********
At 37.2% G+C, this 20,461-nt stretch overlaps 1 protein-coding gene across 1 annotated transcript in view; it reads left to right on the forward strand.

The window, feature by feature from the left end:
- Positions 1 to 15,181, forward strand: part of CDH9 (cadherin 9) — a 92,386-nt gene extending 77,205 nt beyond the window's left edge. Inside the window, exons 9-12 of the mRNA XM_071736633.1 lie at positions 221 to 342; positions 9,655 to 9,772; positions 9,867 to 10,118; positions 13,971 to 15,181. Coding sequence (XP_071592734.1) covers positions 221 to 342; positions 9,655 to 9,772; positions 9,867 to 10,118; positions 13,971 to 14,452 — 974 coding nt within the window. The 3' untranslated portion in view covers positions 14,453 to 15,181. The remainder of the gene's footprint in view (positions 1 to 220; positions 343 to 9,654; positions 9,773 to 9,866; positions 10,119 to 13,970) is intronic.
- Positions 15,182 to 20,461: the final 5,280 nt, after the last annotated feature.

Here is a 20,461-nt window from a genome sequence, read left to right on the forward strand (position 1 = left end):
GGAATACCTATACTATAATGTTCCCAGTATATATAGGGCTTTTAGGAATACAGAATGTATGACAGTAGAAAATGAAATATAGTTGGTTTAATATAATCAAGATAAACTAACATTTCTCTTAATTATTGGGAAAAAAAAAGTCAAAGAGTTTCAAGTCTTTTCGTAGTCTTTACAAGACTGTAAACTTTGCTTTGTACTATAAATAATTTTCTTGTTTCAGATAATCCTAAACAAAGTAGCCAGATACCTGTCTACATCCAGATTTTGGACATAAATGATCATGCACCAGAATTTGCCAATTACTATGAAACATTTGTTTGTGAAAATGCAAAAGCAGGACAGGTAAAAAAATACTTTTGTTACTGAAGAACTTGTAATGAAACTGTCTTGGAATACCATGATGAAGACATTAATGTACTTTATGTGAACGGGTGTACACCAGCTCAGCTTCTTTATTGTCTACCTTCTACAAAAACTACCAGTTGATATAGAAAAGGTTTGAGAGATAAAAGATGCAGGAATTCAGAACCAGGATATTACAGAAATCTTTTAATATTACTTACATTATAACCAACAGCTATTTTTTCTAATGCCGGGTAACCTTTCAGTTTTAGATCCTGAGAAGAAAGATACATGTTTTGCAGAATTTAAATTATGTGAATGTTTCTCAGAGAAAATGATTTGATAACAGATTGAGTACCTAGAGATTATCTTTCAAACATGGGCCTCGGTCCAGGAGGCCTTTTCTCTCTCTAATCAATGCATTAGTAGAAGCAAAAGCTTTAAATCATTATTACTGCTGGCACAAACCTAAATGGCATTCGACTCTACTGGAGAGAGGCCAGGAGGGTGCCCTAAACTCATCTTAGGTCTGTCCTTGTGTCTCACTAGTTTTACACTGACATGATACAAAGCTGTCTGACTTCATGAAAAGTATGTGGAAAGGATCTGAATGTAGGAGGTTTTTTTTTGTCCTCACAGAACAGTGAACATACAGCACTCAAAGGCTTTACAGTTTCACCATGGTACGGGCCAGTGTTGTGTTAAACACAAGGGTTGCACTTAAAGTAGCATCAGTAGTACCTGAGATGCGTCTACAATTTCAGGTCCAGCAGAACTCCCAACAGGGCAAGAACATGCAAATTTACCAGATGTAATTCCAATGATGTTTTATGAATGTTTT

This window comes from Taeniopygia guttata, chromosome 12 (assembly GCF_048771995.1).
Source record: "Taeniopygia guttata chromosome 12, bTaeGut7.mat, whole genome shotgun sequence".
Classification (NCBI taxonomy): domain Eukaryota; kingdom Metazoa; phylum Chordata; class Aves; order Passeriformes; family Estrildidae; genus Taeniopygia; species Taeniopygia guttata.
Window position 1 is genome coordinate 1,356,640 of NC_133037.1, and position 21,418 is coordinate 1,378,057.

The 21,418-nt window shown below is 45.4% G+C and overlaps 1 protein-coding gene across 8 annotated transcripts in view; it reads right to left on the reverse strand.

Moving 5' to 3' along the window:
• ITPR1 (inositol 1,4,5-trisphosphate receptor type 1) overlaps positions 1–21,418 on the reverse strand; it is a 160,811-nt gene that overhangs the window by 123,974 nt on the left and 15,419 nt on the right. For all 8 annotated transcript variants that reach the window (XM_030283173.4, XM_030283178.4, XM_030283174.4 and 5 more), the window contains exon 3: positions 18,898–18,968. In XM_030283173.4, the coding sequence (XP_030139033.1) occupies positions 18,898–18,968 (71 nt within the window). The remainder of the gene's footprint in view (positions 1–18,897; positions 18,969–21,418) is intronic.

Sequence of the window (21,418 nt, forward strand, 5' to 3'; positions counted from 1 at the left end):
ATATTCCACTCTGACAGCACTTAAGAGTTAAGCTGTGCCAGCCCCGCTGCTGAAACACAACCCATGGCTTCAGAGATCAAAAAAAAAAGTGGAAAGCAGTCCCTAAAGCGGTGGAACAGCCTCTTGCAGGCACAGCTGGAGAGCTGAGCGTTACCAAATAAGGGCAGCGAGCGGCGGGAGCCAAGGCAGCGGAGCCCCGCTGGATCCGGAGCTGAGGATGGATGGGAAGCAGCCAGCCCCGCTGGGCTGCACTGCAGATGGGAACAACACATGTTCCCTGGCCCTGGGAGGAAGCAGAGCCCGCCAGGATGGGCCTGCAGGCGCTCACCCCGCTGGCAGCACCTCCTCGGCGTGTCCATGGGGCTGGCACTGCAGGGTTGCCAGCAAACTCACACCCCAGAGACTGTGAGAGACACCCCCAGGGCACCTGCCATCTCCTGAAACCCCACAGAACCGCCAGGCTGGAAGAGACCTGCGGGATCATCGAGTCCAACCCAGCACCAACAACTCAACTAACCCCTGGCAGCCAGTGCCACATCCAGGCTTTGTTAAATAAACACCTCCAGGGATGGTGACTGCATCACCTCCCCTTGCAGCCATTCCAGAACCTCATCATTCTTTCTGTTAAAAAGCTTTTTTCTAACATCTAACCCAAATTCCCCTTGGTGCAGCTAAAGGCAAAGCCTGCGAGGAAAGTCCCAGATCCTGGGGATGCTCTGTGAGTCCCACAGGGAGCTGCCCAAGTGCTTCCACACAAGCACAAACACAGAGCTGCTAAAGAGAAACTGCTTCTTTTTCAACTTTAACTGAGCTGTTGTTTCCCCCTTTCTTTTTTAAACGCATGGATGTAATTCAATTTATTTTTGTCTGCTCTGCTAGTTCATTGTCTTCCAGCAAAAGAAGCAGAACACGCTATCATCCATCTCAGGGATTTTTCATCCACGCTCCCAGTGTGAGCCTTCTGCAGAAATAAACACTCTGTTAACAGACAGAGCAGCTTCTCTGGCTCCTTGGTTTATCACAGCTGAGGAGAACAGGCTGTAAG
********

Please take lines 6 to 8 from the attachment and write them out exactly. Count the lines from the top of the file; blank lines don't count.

GGAATACCTATACTATAATGTTCCCAGTATATATAGGGCTTTTAGGAATACAGAATGTATGACAGTAGAAAATGAAATATAGTTGGTTTAATATAATCAAGATAAACTAACATTTCTCTTAATTATTGGGAAAAAAAAAGTCAAAGAGTTTCAAGTCTTTTCGTAGTCTTTACAAGACTGTAAACTTTGCTTTGTACTATAAATAATTTTCTTGTTTCAGATAATCCTAAACAAAGTAGCCAGATACCTGTCTACATCCAGATTTTGGACATAAATGATCATGCACCAGAATTTGCCAATTACTATGAAACATTTGTTTGTGAAAATGCAAAAGCAGGACAGGTAAAAAAATACTTTTGTTACTGAAGAACTTGTAATGAAACTGTCTTGGAATACCATGATGAAGACATTAATGTACTTTATGTGAACGGGTGTACACCAGCTCAGCTTCTTTATTGTCTACCTTCTACAAAAACTACCAGTTGATATAGAAAAGGTTTGAGAGATAAAAGATGCAGGAATTCAGAACCAGGATATTACAGAAATCTTTTAATATTACTTACATTATAACCAACAGCTATTTTTTCTAATGCCGGGTAACCTTTCAGTTTTAGATCCTGAGAAGAAAGATACATGTTTTGCAGAATTTAAATTATGTGAATGTTTCTCAGAGAAAATGATTTGATAACAGATTGAGTACCTAGAGATTATCTTTCAAACATGGGCCTCGGTCCAGGAGGCCTTTTCTCTCTCTAATCAATGCATTAGTAGAAGCAAAAGCTTTAAATCATTATTACTGCTGGCACAAACCTAAATGGCATTCGACTCTACTGGAGAGAGGCCAGGAGGGTGCCCTAAACTCATCTTAGGTCTGTCCTTGTGTCTCACTAGTTTTACACTGACATGATACAAAGCTGTCTGACTTCATGAAAAGTATGTGGAAAGGATCTGAATGTAGGAGGTTTTTTTTTGTCCTCACAGAACAGTGAACATACAGCACTCAAAGGCTTTACAGTTTCACCATGGTACGGGCCAGTGTTGTGTTAAACACAAGGGTTGCACTTAAAGTAGCATCAGTAGTACCTGAGATGCGTCTACAATTTCAGGTCCAGCAGAACTCCCAACAGGGCAAGAACATGCAAATTTACCAGATGTAATTCCAATGATGTTTTATGAATGTTTT

This window comes from Taeniopygia guttata, chromosome 12 (assembly GCF_048771995.1).
Source record: "Taeniopygia guttata chromosome 12, bTaeGut7.mat, whole genome shotgun sequence".